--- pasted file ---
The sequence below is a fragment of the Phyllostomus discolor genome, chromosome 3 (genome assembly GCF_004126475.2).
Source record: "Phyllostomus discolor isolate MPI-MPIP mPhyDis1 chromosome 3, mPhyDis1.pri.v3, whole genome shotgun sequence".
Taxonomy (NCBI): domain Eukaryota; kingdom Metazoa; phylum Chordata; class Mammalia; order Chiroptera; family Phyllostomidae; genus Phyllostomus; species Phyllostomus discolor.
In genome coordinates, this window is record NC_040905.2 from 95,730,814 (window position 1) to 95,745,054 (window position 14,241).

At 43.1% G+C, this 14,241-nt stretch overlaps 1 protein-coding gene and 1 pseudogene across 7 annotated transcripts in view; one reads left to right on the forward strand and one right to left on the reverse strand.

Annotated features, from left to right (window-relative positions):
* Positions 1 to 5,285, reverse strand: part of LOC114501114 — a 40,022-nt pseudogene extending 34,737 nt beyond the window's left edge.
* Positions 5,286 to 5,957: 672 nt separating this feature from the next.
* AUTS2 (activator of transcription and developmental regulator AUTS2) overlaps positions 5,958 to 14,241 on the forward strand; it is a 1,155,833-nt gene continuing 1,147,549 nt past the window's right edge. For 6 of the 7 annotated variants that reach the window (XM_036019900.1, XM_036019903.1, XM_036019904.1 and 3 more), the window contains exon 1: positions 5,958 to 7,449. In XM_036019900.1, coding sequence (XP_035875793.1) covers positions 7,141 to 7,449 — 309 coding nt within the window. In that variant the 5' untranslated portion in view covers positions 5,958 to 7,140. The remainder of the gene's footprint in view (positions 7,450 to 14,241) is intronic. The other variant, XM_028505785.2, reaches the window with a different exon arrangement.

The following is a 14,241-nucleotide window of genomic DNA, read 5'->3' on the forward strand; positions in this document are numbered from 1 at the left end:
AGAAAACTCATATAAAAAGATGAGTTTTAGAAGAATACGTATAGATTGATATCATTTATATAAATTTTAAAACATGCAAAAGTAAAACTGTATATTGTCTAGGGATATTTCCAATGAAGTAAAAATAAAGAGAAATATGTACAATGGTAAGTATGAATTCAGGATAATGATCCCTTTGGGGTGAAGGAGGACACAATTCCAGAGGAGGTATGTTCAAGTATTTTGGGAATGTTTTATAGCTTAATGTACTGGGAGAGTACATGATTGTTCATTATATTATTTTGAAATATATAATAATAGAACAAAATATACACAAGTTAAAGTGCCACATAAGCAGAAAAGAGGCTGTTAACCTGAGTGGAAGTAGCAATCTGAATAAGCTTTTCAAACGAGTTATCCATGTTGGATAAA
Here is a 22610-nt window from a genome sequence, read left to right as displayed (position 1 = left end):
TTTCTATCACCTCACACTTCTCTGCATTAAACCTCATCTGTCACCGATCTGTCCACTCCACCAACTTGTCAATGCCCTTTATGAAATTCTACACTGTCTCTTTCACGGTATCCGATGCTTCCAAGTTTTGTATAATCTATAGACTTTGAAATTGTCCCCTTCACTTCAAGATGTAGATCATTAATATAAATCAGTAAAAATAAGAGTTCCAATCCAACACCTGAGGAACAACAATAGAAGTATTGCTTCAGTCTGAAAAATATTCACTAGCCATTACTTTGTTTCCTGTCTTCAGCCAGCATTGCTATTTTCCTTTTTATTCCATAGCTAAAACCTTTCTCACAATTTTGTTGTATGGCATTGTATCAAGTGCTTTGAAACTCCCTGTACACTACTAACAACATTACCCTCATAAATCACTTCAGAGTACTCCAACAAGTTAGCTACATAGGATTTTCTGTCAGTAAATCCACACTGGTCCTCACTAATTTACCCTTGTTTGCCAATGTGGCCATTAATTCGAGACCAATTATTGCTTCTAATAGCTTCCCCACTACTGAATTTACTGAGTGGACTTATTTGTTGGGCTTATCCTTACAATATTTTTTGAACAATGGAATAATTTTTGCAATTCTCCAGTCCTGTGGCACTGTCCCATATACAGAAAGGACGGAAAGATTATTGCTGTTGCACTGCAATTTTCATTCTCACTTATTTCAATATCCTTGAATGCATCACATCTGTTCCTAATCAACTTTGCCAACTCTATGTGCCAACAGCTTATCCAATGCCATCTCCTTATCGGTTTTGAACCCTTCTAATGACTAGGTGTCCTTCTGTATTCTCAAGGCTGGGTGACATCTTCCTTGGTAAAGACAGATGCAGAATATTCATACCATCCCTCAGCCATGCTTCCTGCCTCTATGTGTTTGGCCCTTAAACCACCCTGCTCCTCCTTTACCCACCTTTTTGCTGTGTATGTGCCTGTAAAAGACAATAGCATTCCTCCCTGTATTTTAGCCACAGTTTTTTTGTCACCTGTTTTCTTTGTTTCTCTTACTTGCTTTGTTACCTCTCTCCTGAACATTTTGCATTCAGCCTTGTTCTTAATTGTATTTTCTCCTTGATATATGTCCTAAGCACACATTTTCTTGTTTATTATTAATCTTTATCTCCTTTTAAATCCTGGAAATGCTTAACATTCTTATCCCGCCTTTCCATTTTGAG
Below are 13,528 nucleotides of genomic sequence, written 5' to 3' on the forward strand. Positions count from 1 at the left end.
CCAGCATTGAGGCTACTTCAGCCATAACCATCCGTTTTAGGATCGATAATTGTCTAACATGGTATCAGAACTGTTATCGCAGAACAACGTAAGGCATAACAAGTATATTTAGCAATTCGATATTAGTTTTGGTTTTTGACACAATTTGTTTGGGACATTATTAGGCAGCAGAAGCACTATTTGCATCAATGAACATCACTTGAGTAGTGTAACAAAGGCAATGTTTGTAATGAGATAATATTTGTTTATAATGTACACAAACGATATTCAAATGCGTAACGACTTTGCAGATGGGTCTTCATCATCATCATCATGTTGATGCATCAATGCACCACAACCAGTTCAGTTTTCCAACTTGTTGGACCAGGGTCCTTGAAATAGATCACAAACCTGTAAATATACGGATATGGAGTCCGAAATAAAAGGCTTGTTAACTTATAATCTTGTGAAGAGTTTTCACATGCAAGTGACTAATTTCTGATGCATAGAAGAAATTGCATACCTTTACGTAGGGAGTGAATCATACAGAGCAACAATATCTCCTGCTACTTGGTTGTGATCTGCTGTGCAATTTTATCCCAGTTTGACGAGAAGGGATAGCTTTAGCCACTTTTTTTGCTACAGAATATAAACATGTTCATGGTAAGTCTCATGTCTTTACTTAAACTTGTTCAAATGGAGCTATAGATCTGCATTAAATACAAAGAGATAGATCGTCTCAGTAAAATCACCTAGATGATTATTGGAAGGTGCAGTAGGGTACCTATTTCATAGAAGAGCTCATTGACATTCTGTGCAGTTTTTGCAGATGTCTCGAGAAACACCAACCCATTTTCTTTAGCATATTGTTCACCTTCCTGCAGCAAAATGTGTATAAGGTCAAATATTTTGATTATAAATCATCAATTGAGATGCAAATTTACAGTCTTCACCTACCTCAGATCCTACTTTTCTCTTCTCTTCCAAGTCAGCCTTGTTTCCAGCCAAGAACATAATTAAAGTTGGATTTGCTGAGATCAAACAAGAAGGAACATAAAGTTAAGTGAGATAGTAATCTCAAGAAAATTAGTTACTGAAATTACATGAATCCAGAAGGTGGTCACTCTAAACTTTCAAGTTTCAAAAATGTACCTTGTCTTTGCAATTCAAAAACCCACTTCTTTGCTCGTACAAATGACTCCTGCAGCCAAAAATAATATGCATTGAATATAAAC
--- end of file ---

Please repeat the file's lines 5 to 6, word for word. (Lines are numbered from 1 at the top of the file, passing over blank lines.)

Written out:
At 43.1% G+C, this 14,241-nt stretch overlaps 1 protein-coding gene and 1 pseudogene across 7 annotated transcripts in view; one reads left to right on the forward strand and one right to left on the reverse strand.

Annotated features, from left to right (window-relative positions):